It’s our very own National Theatre of Cruelty, an antiquated forum of futility. On one side the benches are occupied by the defenders of property rights and privilege, drawn from the products of private education and Oxbridge, supported by subaltern recruits from the lower orders attracted by the prospect of personal enrichment and all too happy to identify with the interests of their social superiors. All of which enables them to operate in a culture of impunity. Opposite them is a motley assortment of lost causes including sundry nationalists, an official opposition with a nominal commitment to social justice, minority parties and some empty spaces that the most intransigent of nationalists refuse to occupy. Bewigged courtiers in pantomime costume strut back and forth bearing fundamentally useless objects of veneration without which proceedings cannot go ahead.
Teams of scribes and record keepers toil away in the orchestra pit while the Remembrancer lurks in the under gallery, poised to intervene should anything arise that is less than favourable to the interests of the City of London. (The Wikipedia description of this shady character is at such great pains to point out how little influence he has, that you may wonder why he exists at all.) The chamber has been designed to facilitate the exchange of insults and though much time is devoted to this, it’s an offence of the utmost gravity to accuse another member of lying. Otherwise accountability is nugatory, members may attend as little as they wish without sanction and their degree of participation and voting is for them to decide. As a general rule the greater their majority, the poorer the service offered to constituents leaving them well placed to take on additional, often better paid jobs. These tend to be in the legal profession, in business and financial services (in an advisory capacity) or as well rewarded gobshites on GB News. There is no inspectorate of MPs and no requirement to report their activities to constituents.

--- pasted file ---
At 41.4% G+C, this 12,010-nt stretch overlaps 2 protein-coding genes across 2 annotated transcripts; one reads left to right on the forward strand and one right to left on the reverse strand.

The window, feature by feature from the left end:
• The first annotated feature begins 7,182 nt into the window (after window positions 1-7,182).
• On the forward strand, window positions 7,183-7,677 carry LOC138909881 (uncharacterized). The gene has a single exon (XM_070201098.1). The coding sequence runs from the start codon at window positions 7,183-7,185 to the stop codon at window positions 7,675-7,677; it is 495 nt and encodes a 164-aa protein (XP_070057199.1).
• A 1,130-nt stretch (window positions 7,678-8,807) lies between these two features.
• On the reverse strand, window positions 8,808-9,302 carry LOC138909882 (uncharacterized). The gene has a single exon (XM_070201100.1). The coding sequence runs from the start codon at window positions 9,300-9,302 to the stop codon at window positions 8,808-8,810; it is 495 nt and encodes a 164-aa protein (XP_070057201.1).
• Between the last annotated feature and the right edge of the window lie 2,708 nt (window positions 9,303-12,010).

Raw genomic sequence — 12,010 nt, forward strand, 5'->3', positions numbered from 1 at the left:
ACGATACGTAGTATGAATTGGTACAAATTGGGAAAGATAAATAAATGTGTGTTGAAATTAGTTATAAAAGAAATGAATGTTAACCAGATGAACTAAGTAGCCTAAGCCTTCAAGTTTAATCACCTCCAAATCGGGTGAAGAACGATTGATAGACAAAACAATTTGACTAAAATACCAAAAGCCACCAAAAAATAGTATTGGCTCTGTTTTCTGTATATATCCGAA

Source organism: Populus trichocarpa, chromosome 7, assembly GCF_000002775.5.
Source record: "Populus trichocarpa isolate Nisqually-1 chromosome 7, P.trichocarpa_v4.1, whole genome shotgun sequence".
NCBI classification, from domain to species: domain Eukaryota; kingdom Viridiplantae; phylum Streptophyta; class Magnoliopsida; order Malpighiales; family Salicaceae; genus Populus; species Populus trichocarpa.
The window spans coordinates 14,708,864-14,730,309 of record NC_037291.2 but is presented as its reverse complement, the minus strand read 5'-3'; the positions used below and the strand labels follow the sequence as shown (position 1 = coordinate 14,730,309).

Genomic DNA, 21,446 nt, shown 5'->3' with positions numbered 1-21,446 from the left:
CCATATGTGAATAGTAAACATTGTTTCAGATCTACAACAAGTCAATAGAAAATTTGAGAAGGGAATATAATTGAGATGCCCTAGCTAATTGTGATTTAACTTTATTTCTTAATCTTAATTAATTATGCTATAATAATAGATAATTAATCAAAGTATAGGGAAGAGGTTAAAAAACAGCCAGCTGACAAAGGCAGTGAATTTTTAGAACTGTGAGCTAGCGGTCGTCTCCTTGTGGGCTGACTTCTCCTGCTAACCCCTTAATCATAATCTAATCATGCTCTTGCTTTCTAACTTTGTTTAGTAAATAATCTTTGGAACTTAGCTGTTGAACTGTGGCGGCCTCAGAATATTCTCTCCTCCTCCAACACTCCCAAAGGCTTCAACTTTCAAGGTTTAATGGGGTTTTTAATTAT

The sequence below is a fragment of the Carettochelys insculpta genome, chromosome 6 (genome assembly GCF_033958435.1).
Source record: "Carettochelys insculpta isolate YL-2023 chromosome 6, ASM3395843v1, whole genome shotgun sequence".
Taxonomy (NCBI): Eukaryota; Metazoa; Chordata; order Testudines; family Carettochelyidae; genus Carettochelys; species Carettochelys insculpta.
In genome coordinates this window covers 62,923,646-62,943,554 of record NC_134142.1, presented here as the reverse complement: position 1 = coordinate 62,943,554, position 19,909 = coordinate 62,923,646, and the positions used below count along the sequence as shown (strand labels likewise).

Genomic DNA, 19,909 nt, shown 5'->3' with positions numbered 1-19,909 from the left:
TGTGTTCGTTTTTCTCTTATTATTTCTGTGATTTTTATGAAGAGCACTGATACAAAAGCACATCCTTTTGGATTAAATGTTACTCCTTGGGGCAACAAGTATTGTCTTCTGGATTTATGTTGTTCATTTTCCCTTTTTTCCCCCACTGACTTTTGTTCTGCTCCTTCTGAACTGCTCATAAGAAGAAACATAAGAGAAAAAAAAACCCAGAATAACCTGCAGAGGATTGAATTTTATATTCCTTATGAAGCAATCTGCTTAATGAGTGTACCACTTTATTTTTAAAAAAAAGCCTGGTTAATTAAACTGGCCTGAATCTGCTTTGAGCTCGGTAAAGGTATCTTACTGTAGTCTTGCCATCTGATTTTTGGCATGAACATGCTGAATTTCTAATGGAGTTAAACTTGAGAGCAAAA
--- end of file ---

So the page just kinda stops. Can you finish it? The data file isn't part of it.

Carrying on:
Supporters of these anachronisms loudly proclaim that they are what makes Parliament so unique and special while remaining silent on the point that they act as enforcers of the status quo, inhibiting any change that might result in wealth redistribution or rebalance the existing power structure. Even the architecture has a part to play - Barry and Pugin’s Gothic Revival extravaganza invokes the England of stately homes, medieval Oxbridge colleges and ancient private schools - a Hogwarts orgy of ornamentation entirely familiar to members who have grown up with it but disconcerting and intimidating to those of more humble origins for whom the message is “this place is not for you”. Every attempt to update facilities and procedures fails in the face of furious opposition and an exorbitant refurbishment plan is currently stalled while ongoing repairs are costing the taxpayer £2 million a week. There’s an almost irresistible impulse in British public life to employ delay as an avoidance strategy (contaminated blood scandal, Grenfell, Hillsborough, Post Office/Fujitsu IT scandal) so it seems inevitable that Parliament itself should fall victim to institutional procrastination. In the spirit of doing more with less (so often commended by government), a budget solution would be a repurposed fulfilment centre in the Northumbria town of Haltwhistle, the geographic centre of the UK. Appleby Parva in Leicestershire is the centre of population in the UK and suggests an alternative location. Ancillary services and committee rooms could be housed in site offices and Portakabins which would have the merit of giving parliamentarians a taste of the working conditions enjoyed by millions of their constituents. Compulsory annual reports to constituents could include attendance, voting and speaking record, donations received and freebies, income earned from additional occupations, assistance to constituents, links to lobby groups and details of overseas jollies. A little bit of accountability and transparency, could be simply posted online once a year - it’s never going to happen.